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The names of Speakers, pro tem., who served temporarily, for one or more days, have been omitted. The delays of elections in the 34th and 36th Congresses were caused by political contests.

27. IMPEACHMENT.-We must look to the common law for the What is im

definition of impeachment. William Wirt, Peck's Trial, 499; peachment ? James Buchanan, Peck's Trial, 437, 438. And see 1 Chase's

Trial, 47, 48; 2 Id. 9--18; 4 Elliot's Debates, 262. It is designed as a method of national inquest into the conduct of

public men. Story on the Const. § 689. To exhibit articles of 89, 191-194. accusation against a public officer before a competent tribunal. Burrill's Law Dic. IMPEACHMENT. It is a presentment by

the House of Commons, the most solemn grand inquest of the whole kingdom, to the House of Lords, the most high and supreme court of criminal jurisdiction of the kingdom. (2 Hale's Pl. of Cr. 150; 4 Blacks. Com. 259; 2 Wilson's Law. Lect. 165, 166; 2 Woodeson's Lect. 40, p. 596.) Story's Const. § 688. The objects, openness, and diguity of the proceeding. (Rawle, Const. 69, 137, 225, 236; 2 Elliott's Debates, 43-46.) Story's Const. §§ 688-9. Pickering's Judge Pickering was impeached, tried, convicted, and removed in his absence, and without counsel. His offense was, that he was deprived of reason. Farrar, 169. The judgment was removal from office. Story's Const. § 803, note 1. For an enumeration of the impeachable crimes at common law, see 2 Woodeson's Lect. 40, p. 202; Com. Dig. L. 28-42; Story's Const. § 799–803.

Case ?

193, 194.


How and by

whom are senators chosen?


What are

SEC. III.-[1.] The senate of the United States shall be composed of two senators from each state, chosen by the legislature thereof, for six years; and each senator shall have one vote.

28. Consider the nature of the representation; the mode of apthe objects? pointment; the number of senators; their term of service; and their qualifications. 1 Story's Const. § 691. It makes the States Why two for equal in the senate. This result was obtained as a compromise, each state? without which the Convention must have been dissolved. Curtis's Hist. of the Const. 41, 48, 100, 105, 106; 1 Story's Const. § 690700; 2 Pitkin's Hist. 233, 245, 247, 248; 4 Elliot's Debates, 7492; Id. 99-101; Id. 107, 108, 112-127; 2 Id. 233, 245; Luther Martin's Letter in 4 Elliot's debates, 1-45. The election by the Why elected legislature was mainly to secure the coöperation of the State with by the Legis- the federal government. (The Federalist, Nos. 27, 62; 1 Kent's Com. Lect. 11, p. 211.) Story's Const. § 704.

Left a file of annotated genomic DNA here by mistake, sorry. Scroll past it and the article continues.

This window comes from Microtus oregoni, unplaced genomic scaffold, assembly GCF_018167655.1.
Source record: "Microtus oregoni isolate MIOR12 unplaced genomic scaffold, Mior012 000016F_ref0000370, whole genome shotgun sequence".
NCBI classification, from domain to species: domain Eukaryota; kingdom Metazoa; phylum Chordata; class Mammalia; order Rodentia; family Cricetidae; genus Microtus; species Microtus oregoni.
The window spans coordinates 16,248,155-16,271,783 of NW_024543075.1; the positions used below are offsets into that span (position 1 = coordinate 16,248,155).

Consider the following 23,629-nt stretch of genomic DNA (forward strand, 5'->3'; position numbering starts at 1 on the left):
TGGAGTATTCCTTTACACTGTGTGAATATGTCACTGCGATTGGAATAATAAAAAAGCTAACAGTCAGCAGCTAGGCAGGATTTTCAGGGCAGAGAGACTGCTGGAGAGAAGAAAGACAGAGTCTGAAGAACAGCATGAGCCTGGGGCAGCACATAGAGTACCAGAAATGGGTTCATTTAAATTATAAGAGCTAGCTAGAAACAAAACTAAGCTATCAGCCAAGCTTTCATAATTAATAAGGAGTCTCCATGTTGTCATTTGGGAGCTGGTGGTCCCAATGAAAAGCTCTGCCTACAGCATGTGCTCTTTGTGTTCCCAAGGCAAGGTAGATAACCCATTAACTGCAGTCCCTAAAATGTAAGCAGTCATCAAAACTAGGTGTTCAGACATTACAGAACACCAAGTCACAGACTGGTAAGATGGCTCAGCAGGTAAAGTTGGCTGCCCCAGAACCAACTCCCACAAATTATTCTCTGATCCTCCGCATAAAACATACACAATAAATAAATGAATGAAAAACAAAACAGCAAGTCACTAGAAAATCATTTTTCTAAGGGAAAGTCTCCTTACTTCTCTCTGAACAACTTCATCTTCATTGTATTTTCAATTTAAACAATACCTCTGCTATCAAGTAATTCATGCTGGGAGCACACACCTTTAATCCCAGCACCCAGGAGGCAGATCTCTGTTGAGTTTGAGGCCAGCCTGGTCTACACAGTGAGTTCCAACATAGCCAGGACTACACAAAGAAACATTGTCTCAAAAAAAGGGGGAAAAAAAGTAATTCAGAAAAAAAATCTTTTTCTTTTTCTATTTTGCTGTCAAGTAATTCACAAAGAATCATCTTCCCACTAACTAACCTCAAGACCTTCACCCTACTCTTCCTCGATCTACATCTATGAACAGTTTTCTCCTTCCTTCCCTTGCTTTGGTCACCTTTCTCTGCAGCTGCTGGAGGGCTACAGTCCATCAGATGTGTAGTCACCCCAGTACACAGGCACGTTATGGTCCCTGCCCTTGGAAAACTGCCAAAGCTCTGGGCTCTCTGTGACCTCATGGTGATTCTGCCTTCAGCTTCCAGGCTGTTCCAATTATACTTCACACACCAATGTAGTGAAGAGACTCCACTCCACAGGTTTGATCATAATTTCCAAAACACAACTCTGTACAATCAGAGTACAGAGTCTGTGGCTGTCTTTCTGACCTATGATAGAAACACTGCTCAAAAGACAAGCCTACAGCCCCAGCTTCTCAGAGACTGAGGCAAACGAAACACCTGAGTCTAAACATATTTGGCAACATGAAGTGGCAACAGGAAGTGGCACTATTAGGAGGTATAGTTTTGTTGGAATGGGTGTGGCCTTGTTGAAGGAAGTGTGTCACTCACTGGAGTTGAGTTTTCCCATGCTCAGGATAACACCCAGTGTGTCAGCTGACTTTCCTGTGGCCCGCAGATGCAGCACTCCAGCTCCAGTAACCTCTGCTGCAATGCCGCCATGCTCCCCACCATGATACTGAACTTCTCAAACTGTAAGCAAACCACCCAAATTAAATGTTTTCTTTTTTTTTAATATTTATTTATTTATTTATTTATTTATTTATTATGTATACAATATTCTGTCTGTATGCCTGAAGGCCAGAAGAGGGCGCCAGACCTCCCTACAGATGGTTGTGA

How elected?


It was not fully settled whether the elections should be by joint or concurrent vote, until the act of Congress in these notes. (1 Rawle's Const. 37; 1 Kent's Com. Lect. 11 p. 211, 212.) The numbers considered. 1 Story's Const. § 706-708; 2 Curtis's Hist. of Corst. passim. There was Hamilton's opinion in favor of tenure during good behavior. Curtis's Hist. of the Const. 100, 105; Hamilton's Story's Const. § 709, note 2 in 3d Ed. The advantages of the opinion? present system and the classification fully discussed; Id. § 709-727. Effect of two Practically, the fact that each senator has one vote often divides the State upon questions of party interest.

What was


What has been the practice?


29. Where the election is by a joint convention of the two houses of the legislature, it is not necessary that there should be a concurrent majority of each house in favor of the candidate deCameron's clared to be elected. Cameron's Case, United States Senate, 13th March, 1857. The election, however, must be substantially by both houses, as distinct bodies. The mere fact that a majority of the joint body, or even of each body, is present, does not constitute the aggregate body a legislature, unless the two bodies, acting separately, have voted to meet, and have actually met accordingly.